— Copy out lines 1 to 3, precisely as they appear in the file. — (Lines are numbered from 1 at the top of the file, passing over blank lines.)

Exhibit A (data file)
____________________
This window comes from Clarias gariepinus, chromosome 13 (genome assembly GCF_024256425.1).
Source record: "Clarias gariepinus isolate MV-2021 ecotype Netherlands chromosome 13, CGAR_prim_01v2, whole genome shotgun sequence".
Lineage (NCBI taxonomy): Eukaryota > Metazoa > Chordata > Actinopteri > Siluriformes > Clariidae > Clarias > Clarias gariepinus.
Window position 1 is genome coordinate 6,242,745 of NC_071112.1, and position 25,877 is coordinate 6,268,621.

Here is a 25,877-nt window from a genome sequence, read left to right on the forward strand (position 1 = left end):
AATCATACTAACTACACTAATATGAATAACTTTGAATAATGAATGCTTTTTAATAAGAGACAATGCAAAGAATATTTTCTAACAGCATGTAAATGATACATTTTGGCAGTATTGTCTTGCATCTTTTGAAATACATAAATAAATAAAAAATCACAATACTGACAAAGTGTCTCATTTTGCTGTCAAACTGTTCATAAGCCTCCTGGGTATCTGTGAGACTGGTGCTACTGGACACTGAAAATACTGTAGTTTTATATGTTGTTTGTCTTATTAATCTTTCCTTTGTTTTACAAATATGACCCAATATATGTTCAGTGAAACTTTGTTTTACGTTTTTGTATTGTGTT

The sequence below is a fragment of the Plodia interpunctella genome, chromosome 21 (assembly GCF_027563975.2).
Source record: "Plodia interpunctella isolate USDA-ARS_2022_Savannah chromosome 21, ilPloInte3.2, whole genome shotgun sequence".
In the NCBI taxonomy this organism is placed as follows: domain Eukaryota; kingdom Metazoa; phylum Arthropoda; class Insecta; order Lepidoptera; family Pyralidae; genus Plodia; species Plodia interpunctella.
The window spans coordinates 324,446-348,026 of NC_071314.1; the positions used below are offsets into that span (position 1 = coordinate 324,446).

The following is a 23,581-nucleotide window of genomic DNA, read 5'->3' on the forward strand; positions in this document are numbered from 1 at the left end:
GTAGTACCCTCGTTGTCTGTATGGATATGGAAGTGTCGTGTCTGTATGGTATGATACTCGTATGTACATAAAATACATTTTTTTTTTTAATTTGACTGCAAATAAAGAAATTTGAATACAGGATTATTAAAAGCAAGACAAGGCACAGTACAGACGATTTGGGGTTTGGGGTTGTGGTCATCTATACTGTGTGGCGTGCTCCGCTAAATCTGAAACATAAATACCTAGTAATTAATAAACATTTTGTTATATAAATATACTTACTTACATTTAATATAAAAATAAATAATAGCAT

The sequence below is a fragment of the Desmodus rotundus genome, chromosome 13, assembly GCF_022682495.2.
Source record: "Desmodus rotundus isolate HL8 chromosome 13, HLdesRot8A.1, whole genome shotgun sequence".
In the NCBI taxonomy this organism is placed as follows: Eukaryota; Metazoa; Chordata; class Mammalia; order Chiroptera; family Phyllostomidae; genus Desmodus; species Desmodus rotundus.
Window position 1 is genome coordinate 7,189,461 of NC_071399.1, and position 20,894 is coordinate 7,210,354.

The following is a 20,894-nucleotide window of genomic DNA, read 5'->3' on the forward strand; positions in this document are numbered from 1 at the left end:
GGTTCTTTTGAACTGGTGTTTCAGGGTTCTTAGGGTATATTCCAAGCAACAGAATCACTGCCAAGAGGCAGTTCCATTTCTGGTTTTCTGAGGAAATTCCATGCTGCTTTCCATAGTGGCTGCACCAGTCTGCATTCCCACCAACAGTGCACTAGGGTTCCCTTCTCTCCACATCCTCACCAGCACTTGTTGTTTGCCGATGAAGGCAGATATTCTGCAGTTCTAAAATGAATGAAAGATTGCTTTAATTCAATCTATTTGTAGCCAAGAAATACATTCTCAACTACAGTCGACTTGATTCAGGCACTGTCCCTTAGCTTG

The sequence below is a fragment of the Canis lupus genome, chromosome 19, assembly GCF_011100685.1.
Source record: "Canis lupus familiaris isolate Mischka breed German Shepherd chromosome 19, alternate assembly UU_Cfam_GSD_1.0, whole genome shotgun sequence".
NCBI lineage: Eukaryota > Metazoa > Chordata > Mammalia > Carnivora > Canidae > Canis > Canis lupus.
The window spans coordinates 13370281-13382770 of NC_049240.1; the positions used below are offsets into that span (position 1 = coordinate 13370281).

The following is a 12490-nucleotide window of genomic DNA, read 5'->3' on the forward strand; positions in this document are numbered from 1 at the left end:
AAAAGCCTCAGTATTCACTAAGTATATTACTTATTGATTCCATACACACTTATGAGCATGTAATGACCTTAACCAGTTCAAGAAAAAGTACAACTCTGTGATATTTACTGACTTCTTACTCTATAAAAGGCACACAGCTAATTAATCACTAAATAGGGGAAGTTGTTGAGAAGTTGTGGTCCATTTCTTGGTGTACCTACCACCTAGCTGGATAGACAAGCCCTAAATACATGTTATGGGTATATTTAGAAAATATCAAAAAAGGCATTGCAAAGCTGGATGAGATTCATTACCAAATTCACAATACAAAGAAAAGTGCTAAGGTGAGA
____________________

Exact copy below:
This window comes from Clarias gariepinus, chromosome 13 (genome assembly GCF_024256425.1).
Source record: "Clarias gariepinus isolate MV-2021 ecotype Netherlands chromosome 13, CGAR_prim_01v2, whole genome shotgun sequence".
Lineage (NCBI taxonomy): Eukaryota > Metazoa > Chordata > Actinopteri > Siluriformes > Clariidae > Clarias > Clarias gariepinus.